God’s grace truly is amazing. Instead of giving us the punishment we deserve, Jesus laid down His life for our sins. Instead of condemning us, He freed us from sin’s grip on our lives. We absolutely don’t deserve that. And we can do nothing to earn it. As Christian parents, we are so grateful for the grace of God, and we want our kids to understand it, too. We want them to accept the salvation Christ freely offers.
In the second chapter of Romans, the apostle Paul talks about what draws people to Jesus. After describing all the things people have done to reject God, he asks, “Do you show contempt for the riches of his kindness, tolerance and patience, not realizing that God’s kindness leads you toward repentance?” (Romans 2:4, emphasis added).
It’s not the message of salvation that inclines people toward repentance. That’s just information. It’s God’s kindness that changes hearts and lives. If we want our kids to understand and respond to God’s grace, we need to give them more than information. We need to treat our kids the way God treats His kids — with unmerited kindness. We need to create an atmosphere of grace in our homes.
A grace-based home thrives on freedom. It oozes with freedom. Specifically, parents can give their children four freedoms to create an environment of grace:
The freedom to be different
Let me give you synonyms for different so you know what I’m talking about: weird, bizarre, strange, goofy, quirky. Grace-based homes have room for those kinds of kids.
Many kids go through a phase of having weird hairstyles, and it’s often a source of embarrassment for parents. Perhaps their son has just colored his hair and spiked it, and they worry that everybody at church is going to wonder what kind of loser Christian parents they are. So they say something like, “I don’t think Jesus is very pleased with your hair.”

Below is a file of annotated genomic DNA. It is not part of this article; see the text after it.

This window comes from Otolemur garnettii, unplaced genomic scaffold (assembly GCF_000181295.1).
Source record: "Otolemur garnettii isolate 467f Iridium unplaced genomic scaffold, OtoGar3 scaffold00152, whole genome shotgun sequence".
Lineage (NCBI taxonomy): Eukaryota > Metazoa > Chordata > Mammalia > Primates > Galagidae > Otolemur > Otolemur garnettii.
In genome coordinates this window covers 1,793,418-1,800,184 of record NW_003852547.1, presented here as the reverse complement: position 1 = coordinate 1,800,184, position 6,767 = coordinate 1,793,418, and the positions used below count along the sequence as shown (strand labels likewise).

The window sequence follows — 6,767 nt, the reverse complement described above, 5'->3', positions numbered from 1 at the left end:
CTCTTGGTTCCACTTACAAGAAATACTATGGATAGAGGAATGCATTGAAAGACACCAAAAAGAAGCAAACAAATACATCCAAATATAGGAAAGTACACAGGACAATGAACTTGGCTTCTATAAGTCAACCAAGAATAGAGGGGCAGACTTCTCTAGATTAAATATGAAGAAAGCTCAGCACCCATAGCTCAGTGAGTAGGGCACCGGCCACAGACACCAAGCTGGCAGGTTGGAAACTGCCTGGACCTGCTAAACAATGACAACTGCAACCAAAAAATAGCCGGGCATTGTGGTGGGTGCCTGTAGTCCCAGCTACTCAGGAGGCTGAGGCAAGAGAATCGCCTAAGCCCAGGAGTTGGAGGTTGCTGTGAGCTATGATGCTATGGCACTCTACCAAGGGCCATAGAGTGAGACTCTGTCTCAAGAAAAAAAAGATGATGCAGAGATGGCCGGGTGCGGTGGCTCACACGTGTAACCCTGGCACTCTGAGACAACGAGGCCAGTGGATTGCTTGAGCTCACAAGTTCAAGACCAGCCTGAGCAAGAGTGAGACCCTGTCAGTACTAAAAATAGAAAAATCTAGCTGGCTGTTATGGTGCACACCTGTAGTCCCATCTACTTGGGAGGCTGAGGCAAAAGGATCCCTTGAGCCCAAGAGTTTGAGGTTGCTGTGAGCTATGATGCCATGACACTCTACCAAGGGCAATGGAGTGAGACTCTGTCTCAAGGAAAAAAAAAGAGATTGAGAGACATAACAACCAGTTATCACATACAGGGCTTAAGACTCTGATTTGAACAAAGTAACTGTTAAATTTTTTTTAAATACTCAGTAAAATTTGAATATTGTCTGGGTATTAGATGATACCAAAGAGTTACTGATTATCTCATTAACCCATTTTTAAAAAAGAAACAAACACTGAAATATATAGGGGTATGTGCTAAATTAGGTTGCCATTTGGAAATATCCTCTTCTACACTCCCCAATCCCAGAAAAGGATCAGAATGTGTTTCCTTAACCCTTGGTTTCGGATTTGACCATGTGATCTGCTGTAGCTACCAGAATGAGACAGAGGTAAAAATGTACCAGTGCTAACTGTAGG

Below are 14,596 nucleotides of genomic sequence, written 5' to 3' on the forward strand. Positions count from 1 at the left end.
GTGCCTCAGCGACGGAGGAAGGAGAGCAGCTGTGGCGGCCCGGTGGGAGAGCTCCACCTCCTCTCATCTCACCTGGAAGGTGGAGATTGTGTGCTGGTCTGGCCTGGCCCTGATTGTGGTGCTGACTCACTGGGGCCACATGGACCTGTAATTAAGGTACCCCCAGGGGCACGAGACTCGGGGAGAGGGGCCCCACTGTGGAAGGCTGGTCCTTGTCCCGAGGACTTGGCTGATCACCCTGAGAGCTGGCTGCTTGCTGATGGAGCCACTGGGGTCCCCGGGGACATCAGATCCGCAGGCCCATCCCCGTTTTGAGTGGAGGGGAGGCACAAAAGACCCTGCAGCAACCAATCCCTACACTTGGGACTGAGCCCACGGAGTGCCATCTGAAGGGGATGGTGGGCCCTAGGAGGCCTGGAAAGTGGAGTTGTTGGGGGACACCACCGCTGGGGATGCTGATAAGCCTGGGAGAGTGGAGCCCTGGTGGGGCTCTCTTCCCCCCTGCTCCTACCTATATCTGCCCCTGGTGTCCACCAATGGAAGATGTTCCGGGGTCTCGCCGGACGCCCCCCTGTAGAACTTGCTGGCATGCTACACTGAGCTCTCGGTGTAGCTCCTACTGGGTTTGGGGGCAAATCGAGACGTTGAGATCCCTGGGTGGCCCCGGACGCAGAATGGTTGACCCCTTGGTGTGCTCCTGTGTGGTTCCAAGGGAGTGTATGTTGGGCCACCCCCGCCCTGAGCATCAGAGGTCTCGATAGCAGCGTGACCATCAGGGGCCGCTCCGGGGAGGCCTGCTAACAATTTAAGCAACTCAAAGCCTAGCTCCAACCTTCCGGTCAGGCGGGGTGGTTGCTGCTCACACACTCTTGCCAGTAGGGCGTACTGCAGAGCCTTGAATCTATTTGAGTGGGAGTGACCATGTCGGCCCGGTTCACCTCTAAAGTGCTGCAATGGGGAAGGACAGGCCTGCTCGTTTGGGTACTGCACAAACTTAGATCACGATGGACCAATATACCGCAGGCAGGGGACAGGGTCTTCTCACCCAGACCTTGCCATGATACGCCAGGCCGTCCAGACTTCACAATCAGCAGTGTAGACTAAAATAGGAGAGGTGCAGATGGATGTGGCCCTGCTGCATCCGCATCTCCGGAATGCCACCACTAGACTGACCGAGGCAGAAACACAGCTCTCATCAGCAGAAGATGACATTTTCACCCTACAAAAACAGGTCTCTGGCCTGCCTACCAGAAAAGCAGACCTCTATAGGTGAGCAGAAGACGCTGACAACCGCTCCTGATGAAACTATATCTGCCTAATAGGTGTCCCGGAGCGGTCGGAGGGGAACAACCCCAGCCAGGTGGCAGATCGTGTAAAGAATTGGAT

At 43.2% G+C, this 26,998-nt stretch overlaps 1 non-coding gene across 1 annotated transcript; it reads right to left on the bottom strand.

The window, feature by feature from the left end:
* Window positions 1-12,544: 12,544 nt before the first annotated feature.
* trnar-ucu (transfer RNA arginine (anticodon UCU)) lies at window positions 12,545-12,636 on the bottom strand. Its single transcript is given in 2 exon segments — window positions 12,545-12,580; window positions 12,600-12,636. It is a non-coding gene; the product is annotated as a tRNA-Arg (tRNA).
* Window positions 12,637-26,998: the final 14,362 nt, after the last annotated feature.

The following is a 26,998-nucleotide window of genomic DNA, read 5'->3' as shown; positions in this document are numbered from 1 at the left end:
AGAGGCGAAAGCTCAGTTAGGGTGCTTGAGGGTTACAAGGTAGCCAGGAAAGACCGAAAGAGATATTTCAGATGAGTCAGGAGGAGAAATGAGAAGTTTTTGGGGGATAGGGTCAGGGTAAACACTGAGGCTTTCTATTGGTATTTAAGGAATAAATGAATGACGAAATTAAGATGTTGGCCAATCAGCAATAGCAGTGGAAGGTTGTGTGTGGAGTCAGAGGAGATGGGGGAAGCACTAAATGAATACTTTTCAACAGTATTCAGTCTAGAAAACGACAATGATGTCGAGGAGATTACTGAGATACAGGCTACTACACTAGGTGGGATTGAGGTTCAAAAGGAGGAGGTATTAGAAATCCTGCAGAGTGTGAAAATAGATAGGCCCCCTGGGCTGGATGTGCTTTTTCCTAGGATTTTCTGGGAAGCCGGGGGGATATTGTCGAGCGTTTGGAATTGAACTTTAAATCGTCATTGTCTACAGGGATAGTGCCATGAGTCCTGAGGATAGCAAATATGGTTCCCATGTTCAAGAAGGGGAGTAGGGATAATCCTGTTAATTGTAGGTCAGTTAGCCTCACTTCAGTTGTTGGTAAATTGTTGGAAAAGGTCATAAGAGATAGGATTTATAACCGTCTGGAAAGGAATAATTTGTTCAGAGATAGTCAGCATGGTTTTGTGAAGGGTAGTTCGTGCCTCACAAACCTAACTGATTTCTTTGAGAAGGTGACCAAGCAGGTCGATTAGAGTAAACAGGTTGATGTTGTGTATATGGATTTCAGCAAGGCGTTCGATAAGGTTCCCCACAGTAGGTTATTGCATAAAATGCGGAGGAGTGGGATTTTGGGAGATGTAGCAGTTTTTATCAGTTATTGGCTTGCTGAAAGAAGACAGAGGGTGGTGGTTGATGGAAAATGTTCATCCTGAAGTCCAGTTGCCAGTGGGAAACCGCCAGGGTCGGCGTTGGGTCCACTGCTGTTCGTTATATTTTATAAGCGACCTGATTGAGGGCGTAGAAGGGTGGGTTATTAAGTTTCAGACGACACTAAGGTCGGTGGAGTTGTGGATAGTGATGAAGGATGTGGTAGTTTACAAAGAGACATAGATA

Frankly, I don’t think Jesus really cares about the length or color of our hair. But when we say, “I don’t think Jesus is very pleased with your hair,” we have not only moralized a nonmoral issue, we’ve also shoved a wedge between our child and us — and between our child and God.
God gives us the freedom to be different. In fact, God wired some of that weirdness into us. That’s just the way we are.
The freedom to be vulnerable
Children in grace-based homes don’t feel the need to guard their feelings and emotions. They allow their feelings to come to the surface without fear they’ll be attacked or trivialized.
Let’s say a second-grade boy becomes suddenly morose. His dad asks, “What’s gotten into you?”
“Well,” the boy replies, “there’s this girl at school, and I like her a lot, but this guy, Johnny . . . she said that she likes him.”
The dad says, “Excuse me, son, you’re in the second grade. You don’t know anything about love. I mean, this isn’t even in the puppy love category. I want you to cowboy up right now.”
Do you think that boy will ever bare his heart to his dad again? Not a chance. Kids need to know that no matter how dramatic they act, we’ll listen to them and honor their feelings.